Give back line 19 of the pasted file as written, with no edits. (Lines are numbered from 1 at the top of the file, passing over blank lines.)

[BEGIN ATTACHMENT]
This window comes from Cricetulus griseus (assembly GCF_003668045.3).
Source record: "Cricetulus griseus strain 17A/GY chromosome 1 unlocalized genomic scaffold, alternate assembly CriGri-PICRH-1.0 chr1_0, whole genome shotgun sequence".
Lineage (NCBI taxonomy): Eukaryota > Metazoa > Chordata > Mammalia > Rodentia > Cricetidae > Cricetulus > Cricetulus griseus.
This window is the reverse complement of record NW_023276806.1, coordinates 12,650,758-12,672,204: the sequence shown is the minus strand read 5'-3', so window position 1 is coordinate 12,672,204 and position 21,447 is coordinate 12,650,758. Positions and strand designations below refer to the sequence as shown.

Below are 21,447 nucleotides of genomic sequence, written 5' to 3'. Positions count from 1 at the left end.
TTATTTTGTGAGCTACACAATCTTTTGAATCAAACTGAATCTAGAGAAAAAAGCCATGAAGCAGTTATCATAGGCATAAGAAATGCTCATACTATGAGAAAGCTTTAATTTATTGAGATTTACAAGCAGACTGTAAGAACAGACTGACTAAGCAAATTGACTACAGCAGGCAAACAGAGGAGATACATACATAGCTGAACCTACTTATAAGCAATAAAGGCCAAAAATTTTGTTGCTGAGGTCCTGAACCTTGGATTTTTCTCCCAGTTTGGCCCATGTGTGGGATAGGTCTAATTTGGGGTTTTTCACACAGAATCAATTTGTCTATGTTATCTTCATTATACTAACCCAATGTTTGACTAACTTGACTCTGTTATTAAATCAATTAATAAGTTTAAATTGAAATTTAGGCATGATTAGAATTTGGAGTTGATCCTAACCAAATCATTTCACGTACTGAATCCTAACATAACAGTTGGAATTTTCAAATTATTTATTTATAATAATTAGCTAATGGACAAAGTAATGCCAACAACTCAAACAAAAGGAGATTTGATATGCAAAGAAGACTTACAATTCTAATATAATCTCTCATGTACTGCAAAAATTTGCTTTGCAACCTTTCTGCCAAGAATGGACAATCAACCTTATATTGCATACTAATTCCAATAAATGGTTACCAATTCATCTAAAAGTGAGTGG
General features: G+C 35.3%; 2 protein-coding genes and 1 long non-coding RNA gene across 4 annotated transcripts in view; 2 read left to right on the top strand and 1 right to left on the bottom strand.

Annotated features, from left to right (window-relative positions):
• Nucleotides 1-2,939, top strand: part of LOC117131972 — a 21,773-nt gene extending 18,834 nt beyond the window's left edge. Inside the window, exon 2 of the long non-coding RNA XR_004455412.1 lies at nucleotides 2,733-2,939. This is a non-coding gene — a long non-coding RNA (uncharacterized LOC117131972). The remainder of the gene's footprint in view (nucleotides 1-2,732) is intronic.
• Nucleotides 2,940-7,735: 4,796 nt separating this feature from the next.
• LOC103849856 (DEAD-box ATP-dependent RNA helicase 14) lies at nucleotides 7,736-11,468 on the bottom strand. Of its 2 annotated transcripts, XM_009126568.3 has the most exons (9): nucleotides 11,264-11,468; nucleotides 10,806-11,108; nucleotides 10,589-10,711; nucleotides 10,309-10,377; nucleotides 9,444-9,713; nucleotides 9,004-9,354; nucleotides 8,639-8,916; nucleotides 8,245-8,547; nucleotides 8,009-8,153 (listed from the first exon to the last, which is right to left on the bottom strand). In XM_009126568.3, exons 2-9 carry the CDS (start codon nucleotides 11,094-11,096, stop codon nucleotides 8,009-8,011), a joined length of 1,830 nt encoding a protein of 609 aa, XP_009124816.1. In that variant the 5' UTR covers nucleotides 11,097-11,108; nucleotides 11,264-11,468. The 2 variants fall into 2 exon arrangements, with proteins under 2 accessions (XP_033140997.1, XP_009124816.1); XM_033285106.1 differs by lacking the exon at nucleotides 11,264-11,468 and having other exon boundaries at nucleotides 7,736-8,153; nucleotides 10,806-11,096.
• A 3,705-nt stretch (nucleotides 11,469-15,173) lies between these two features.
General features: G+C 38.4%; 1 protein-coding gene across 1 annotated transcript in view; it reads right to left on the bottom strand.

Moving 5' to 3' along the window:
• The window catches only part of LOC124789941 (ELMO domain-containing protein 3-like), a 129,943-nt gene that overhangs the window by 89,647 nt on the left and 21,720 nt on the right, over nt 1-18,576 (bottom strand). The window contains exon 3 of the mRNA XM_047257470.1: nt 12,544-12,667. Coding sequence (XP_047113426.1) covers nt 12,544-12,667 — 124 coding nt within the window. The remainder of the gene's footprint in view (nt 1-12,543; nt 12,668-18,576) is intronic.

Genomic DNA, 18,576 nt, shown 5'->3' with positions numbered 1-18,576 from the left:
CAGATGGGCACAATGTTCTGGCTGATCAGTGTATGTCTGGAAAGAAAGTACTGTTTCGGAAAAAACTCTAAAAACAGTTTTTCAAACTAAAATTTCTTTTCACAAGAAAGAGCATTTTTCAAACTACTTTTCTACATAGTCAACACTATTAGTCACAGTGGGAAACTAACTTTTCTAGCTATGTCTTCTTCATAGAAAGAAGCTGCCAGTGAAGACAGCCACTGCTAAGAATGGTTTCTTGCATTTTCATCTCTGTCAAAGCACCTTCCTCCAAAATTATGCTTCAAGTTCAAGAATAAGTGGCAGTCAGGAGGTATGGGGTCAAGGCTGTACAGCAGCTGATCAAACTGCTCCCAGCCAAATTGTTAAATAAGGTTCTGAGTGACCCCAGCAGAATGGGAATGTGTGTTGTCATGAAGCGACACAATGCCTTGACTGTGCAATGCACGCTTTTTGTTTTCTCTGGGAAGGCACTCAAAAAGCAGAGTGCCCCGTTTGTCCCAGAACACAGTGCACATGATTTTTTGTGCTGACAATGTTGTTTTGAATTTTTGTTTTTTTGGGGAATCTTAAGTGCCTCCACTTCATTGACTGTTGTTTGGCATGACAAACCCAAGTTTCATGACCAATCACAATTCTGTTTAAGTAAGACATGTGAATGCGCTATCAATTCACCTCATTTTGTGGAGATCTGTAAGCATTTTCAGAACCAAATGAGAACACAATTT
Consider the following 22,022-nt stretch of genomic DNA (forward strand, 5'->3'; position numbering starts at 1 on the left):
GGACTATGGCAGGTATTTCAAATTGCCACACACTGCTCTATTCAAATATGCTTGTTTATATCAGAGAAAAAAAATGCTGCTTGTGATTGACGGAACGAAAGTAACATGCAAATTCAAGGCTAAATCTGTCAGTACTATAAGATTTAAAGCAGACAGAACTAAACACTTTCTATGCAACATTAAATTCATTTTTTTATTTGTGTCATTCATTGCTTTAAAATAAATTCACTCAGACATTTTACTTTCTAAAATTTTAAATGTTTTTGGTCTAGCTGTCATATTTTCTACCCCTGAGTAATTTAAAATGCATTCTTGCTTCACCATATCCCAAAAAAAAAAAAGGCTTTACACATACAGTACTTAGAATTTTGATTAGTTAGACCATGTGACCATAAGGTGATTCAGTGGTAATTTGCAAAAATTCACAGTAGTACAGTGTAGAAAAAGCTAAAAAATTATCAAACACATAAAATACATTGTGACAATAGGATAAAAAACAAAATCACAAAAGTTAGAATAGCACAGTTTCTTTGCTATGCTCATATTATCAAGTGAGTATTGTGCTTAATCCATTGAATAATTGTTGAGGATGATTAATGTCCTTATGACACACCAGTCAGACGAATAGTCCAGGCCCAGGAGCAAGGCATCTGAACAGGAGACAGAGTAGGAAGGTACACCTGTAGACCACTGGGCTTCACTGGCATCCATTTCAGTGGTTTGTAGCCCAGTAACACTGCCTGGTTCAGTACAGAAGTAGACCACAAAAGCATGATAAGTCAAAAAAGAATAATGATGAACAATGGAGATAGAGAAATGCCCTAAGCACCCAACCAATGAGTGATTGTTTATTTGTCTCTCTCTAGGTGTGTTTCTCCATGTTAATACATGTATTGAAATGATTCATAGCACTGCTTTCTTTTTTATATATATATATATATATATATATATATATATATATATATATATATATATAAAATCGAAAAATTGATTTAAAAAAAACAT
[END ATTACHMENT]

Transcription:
GGACTATGGCAGGTATTTCAAATTGCCACACACTGCTCTATTCAAATATGCTTGTTTATATCAGAGAAAAAAAATGCTGCTTGTGATTGACGGAACGAAAGTAACATGCAAATTCAAGGCTAAATCTGTCAGTACTATAAGATTTAAAGCAGACAGAACTAAACACTTTCTATGCAACATTAAATTCATTTTTTTATTTGTGTCATTCATTGCTTTAAAATAAATTCACTCAGACATTTTACTTTCTAAAATTTTAAATGTTTTTGGTCTAGCTGTCATATTTTCTACCCCTGAGTAATTTAAAATGCATTCTTGCTTCACCATATCCCAAAAAAAAAAAAGGCTTTACACATACAGTACTTAGAATTTTGATTAGTTAGACCATGTGACCATAAGGTGATTCAGTGGTAATTTGCAAAAATTCACAGTAGTACAGTGTAGAAAAAGCTAAAAAATTATCAAACACATAAAATACATTGTGACAATAGGATAAAAAACAAAATCACAAAAGTTAGAATAGCACAGTTTCTTTGCTATGCTCATATTATCAAGTGAGTATTGTGCTTAATCCATTGAATAATTGTTGAGGATGATTAATGTCCTTATGACACACCAGTCAGACGAATAGTCCAGGCCCAGGAGCAAGGCATCTGAACAGGAGACAGAGTAGGAAGGTACACCTGTAGACCACTGGGCTTCACTGGCATCCATTTCAGTGGTTTGTAGCCCAGTAACACTGCCTGGTTCAGTACAGAAGTAGACCACAAAAGCATGATAAGTCAAAAAAGAATAATGATGAACAATGGAGATAGAGAAATGCCCTAAGCACCCAACCAATGAGTGATTGTTTATTTGTCTCTCTCTAGGTGTGTTTCTCCATGTTAATACATGTATTGAAATGATTCATAGCACTGCTTTCTTTTTTATATATATATATATATATATATATATATATATATATATATATATATATATAAAATCGAAAAATTGATTTAAAAAAAACAT